SLOW BOAT DAY 2 (friday):
6:30am: wake up, pack the few items that have escaped our packs
7:00am: order breakfast at the little place across the street. we have all heard that the boat is leaving at 8:30, so we figure we will be there by 8:00 to get seats again.
7:45am: eat quickly, grab some bread and cheese for the boat ride, head down to the baot launch to search for our friends, who have already grabbed seats for us.
8:00am: two staircases that head to two different boats. are the boats going to the same place? where are our friends?
8:01am: "ANTHONY! LOUISE! WHERE ARE YOU?" craning our necks to see if we can see them in one boat, heaven forbid we should have to walk all the way down with all of our stuff, only to find out we have to go back up and to the other staircase.
8:02am: we don't see them... start heading for the other boat.
8:03am: they see us and call our names, we head back to the first boat and climb on, the "gangway" being just as precarious as the previous day, if not more.
8:05am: grab a couple of the slim wooden benchlike seats, hoping we won't have to share with anyone.
8:15am: hmm, people just seem to keep getting on the boat, well, i guess we'll just move to the back and sit with our friends.
8:30am: cool, we're supposed to leave now, right? is everyone on? it's getting pretty crowded. oh well, guess we have no choice but to wait and feel uncomfortable.
8:45am: still sitting, waiting, have been told that today, instead of having two boats, there will only be one. that's right, everyone who was on two boats yesterday will now magically fit into one boat, folks! watch the magic unfold.
9:30am: some magic... the boat has left with probably 25 more people than it can or should be carrying, but who's really counting? we are sardines, squished into the back of the boat with only a wooden door separating the deafening noise of the motor, six feet away from us. oh, and the bathroom is 2 feet away, and the "bar" is next to us. you can imagine how many times we were stepped on and kicked over the course of our 8 hour journey to luang prabang. oh, and another funny surprise, the weather decided that it would be cold and windy, and who was really prepared for that? well, nobody, because each person took their turn at climbing through the boat to where the mass pile of luggage was to attempt to find something warm from their own bag. yay for them. we were just cold.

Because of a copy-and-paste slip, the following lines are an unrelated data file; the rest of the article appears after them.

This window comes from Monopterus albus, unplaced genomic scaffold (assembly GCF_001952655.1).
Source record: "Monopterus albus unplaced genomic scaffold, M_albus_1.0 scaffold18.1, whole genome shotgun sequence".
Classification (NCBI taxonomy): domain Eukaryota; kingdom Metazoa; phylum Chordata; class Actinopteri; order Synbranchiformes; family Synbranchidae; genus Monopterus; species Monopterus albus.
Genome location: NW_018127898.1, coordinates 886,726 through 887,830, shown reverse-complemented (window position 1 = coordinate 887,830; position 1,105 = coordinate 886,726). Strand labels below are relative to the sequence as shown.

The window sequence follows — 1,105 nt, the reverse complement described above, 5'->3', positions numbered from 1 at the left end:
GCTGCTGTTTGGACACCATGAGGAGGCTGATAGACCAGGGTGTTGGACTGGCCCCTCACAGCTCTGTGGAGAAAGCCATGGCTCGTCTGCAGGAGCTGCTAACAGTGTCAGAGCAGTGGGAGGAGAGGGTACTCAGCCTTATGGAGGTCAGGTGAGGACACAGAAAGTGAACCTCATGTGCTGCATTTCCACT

so. we just told you a lot.
Suffice it to say, the destination has been well worth the journey... despite the cramped and cold conditions (at one point, we were pretty sure we knew what our ancestors felt like as they arrived at Ellis Island), we have been LOVING Laos :) A lot of our family has mentioned that it's hard for them to get their heads around the fact that we are here, as they associate it with the Vietnam War... well, for a country that remains on the UN's "Least Developed Country" list, we have found Laos to be thoroughly wonderful... quiet, cozy, beautiful and friendly. The vibe in Luang Prabang has a distinct European flavor, due to the French colonial influence. We've been here for five days now, and if we didn't have to, we probably wouldn't leave just yet. We've been hiking at the Kuong Si Waterfalls, walking the markets, exploring, and generally just slowing down after our chunk of fast-paced travel days. we have also met more americans here than anywhere we've been in the past three months... kind of shocking in its own strange way, but we guess it's nice to communicate with some of the people who are wandering around like us. tomorrow we head south, to a city called vang vien-- it's also supposed to be a great place. this country, in general, is just great, and you all should jump on the opportunity to visit while its sense of "untouchedness" lasts.

we'll be in touch again soon.
love to all,
r and j